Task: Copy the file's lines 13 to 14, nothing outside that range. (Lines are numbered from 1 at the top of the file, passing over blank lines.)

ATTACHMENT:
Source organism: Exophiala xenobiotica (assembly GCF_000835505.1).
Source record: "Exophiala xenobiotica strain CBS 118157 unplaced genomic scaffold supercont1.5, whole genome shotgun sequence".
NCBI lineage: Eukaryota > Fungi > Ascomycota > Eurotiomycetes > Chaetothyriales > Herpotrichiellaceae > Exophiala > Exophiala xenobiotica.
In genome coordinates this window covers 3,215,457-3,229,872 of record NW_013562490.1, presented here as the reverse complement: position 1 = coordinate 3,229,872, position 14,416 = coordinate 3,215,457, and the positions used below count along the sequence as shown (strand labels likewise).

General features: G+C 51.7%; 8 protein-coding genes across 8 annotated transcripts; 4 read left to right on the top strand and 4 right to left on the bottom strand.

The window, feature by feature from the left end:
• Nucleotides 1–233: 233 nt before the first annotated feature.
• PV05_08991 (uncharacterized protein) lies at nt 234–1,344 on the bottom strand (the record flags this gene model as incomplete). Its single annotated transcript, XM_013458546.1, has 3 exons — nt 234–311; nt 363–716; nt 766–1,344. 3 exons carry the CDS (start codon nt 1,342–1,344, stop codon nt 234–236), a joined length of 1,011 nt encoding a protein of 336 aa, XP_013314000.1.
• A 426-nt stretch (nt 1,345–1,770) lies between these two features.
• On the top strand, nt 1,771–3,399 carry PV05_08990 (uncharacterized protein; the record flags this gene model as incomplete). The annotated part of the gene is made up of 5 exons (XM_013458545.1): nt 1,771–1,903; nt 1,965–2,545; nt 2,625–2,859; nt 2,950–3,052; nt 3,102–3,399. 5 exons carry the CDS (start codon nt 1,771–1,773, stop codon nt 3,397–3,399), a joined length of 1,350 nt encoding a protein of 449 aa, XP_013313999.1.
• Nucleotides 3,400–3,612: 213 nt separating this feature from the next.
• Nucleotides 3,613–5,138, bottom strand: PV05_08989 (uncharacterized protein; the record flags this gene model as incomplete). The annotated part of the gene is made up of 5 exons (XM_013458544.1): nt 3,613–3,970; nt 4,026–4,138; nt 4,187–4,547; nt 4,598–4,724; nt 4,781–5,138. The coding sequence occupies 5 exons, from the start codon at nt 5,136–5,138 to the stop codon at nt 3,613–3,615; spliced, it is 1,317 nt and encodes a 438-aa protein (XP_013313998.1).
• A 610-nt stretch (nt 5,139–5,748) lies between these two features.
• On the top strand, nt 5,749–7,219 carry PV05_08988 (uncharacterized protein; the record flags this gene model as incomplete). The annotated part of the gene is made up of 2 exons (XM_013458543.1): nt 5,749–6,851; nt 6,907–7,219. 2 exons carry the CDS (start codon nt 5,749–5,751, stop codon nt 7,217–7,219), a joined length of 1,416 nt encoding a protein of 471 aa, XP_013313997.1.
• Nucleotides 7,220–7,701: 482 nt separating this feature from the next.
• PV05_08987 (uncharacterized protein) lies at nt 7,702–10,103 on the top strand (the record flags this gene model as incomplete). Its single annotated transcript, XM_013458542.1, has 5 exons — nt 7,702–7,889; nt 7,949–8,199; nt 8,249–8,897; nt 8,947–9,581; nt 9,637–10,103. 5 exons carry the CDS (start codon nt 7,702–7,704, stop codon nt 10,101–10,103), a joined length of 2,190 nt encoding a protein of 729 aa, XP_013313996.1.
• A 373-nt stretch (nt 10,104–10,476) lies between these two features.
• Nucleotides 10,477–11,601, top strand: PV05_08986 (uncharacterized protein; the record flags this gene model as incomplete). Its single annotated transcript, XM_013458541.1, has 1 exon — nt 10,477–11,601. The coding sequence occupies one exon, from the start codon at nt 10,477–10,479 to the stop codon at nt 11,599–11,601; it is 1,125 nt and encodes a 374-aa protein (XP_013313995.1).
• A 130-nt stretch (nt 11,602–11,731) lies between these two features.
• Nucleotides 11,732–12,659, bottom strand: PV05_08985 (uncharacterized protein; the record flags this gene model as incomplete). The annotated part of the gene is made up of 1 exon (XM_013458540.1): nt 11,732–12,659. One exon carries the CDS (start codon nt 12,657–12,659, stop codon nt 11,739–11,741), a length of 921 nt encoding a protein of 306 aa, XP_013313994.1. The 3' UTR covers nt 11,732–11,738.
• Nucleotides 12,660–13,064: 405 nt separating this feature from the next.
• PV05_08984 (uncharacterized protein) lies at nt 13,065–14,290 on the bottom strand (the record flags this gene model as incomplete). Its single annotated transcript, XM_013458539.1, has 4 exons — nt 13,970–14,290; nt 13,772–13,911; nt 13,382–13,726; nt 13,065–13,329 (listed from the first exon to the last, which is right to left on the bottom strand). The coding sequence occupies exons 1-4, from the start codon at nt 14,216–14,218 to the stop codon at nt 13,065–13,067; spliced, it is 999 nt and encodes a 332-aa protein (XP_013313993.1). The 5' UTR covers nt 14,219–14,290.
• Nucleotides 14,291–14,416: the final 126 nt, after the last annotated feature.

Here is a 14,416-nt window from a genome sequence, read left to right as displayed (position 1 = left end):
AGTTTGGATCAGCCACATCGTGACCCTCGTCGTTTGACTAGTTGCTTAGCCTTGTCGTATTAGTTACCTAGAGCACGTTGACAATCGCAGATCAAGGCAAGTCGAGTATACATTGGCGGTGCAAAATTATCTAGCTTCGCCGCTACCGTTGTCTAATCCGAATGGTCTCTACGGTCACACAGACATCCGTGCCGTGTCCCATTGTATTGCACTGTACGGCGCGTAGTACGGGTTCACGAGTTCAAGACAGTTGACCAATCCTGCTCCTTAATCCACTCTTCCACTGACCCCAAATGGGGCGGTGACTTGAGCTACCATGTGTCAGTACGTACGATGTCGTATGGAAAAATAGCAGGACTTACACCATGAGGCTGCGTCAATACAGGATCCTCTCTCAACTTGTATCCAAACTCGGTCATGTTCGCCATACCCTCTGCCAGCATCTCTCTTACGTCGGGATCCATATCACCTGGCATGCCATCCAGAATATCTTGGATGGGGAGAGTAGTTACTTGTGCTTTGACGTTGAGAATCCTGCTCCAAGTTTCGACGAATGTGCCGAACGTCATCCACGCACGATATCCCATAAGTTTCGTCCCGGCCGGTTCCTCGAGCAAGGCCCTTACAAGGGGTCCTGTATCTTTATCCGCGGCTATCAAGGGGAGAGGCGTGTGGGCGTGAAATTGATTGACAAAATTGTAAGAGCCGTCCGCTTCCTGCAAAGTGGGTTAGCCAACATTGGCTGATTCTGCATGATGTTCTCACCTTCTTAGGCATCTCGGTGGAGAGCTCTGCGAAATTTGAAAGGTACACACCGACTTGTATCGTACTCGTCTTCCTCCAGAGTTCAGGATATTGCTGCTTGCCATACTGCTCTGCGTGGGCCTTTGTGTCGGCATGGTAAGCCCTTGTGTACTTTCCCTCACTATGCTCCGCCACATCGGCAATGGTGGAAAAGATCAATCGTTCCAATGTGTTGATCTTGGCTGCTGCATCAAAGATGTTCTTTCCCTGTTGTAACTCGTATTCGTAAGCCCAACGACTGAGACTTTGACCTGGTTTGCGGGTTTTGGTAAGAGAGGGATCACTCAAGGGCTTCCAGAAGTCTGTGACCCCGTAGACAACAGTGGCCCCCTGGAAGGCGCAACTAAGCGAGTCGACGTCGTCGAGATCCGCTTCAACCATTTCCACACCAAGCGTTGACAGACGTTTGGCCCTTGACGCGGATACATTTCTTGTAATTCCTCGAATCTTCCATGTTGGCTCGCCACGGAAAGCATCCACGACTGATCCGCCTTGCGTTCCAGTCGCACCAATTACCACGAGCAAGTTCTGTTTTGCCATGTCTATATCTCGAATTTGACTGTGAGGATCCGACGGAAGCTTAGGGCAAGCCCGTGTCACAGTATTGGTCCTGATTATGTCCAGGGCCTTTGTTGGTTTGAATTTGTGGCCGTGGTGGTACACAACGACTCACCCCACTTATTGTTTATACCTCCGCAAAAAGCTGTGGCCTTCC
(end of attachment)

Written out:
• A 610-nt stretch (nt 5,139–5,748) lies between these two features.
• On the top strand, nt 5,749–7,219 carry PV05_08988 (uncharacterized protein; the record flags this gene model as incomplete). The annotated part of the gene is made up of 2 exons (XM_013458543.1): nt 5,749–6,851; nt 6,907–7,219. 2 exons carry the CDS (start codon nt 5,749–5,751, stop codon nt 7,217–7,219), a joined length of 1,416 nt encoding a protein of 471 aa, XP_013313997.1.